Published on: May 27, 2014by Kevin Coupe
At least one of the reasons that Blockbuster Video doesn't exist anymore is that its business model - three day VHS and then DVD rentals, with significant revenue generated by late fees - was disrupted and made obsolete by Netflix, which offers both DVD-rentals-by-mail and streaming services, and Redbox, which has dominated the automated kiosk rental business.
Redbox grew its business model into one that operates some 40,000 kiosks, in c-stores, supermarkets, fast food joints and assorted other locations. But now, the bloom seems to be off the rose.
Last year, the Wall Street Journal reports, Redbox installed just 300 new units, down from 7500 new units that were installed in 2012. And last week the company announced that it is uninstalling some 500 kiosks. After helping to transform the movie business, the Journal writes, the company now is managing for efficiency rather than for growth.
The company's stagnation, the story says, "can be attributed to the fact that there are no more good locations left for Redbox machines. But the company is also contending with the growing popularity of online streaming and more original television programs." Redbox has tried to get into the streaming business, via a joint venture with Verizon, but that business - dubbed Redbox Instant - reportedly has less than one percent of the US on-demand video business.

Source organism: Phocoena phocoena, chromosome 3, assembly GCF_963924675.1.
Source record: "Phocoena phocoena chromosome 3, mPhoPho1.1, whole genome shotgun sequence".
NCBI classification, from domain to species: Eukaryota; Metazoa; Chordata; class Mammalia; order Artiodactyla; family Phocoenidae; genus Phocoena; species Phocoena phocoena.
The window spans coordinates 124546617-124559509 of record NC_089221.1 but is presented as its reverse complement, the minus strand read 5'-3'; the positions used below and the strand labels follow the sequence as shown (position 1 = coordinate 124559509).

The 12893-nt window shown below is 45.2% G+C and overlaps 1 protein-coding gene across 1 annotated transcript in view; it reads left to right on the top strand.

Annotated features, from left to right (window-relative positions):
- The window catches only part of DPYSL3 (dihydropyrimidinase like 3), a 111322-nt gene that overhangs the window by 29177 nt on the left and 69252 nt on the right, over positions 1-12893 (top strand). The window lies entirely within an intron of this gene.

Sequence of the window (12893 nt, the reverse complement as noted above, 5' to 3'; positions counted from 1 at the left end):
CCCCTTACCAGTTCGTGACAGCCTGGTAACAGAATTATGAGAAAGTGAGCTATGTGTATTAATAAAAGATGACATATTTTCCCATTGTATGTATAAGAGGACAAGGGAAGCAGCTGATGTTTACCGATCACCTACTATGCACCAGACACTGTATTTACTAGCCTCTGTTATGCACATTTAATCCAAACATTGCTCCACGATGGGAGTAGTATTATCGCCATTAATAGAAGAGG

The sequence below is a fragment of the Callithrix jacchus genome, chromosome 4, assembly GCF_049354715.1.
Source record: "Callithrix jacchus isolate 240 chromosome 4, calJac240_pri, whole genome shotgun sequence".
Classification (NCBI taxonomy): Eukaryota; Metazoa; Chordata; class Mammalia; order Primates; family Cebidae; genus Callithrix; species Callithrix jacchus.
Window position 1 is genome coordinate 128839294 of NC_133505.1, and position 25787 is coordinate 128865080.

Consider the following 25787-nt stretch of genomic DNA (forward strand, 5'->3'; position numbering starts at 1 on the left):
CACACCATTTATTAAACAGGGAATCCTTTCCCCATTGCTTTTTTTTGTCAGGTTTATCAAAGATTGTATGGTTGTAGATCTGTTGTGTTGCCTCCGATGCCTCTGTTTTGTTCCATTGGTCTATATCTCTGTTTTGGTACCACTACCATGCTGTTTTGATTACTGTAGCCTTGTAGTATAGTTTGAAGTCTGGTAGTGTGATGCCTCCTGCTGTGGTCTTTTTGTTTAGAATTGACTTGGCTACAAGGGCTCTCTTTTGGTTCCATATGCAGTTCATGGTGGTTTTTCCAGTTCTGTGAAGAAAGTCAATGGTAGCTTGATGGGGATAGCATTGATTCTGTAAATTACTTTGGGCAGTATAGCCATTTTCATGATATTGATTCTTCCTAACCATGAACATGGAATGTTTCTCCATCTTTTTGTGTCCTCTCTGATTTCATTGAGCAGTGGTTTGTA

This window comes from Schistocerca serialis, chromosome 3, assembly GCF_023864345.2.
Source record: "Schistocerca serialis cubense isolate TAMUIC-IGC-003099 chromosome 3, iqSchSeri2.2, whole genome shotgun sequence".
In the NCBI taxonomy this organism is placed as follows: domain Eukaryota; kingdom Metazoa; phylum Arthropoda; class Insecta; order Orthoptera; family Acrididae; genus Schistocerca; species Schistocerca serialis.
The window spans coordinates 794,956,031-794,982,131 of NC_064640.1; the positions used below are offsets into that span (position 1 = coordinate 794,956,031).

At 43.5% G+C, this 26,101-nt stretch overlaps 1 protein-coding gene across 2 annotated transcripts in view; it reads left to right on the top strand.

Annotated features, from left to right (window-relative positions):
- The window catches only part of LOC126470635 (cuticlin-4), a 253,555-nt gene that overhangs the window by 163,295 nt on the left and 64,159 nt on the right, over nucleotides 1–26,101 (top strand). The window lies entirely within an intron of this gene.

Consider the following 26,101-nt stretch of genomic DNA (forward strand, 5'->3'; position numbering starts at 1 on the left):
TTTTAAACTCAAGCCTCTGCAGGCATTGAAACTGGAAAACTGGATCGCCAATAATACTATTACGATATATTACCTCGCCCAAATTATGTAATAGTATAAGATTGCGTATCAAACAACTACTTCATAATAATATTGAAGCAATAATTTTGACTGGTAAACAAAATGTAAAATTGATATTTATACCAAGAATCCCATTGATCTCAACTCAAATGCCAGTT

It is a great business lesson.
There's no doubt that Redbox remains - despite its problems - a considerable force in the movie business. After all, it still has 39,500 kiosks … but those kiosks may be viewed increasingly as anachronistic, emblematic of another time … in the same way that Blockbuster gradually, then quickly, became almost completely irrelevant to how people wanted to consume entertainment products. (Especially young people. My 19-year-old daughter observed to me the other day that Redbox rarely seems to have what she wants when she wants it … and that it is far more convenient and efficient to rent via on-demand/streaming services. I'll betcha she isn't the only one who feels that way.)
How consumers consume - everything - seems to change and evolve with almost every passing day. Retailers and marketers also have to change and evolve if they are going to be relevant to these shoppers.
Otherwise, obsolescence beckons. Resistance may be futile. And even the disruptors may be disrupted.
It is an Eye-Opener.
- KC's View: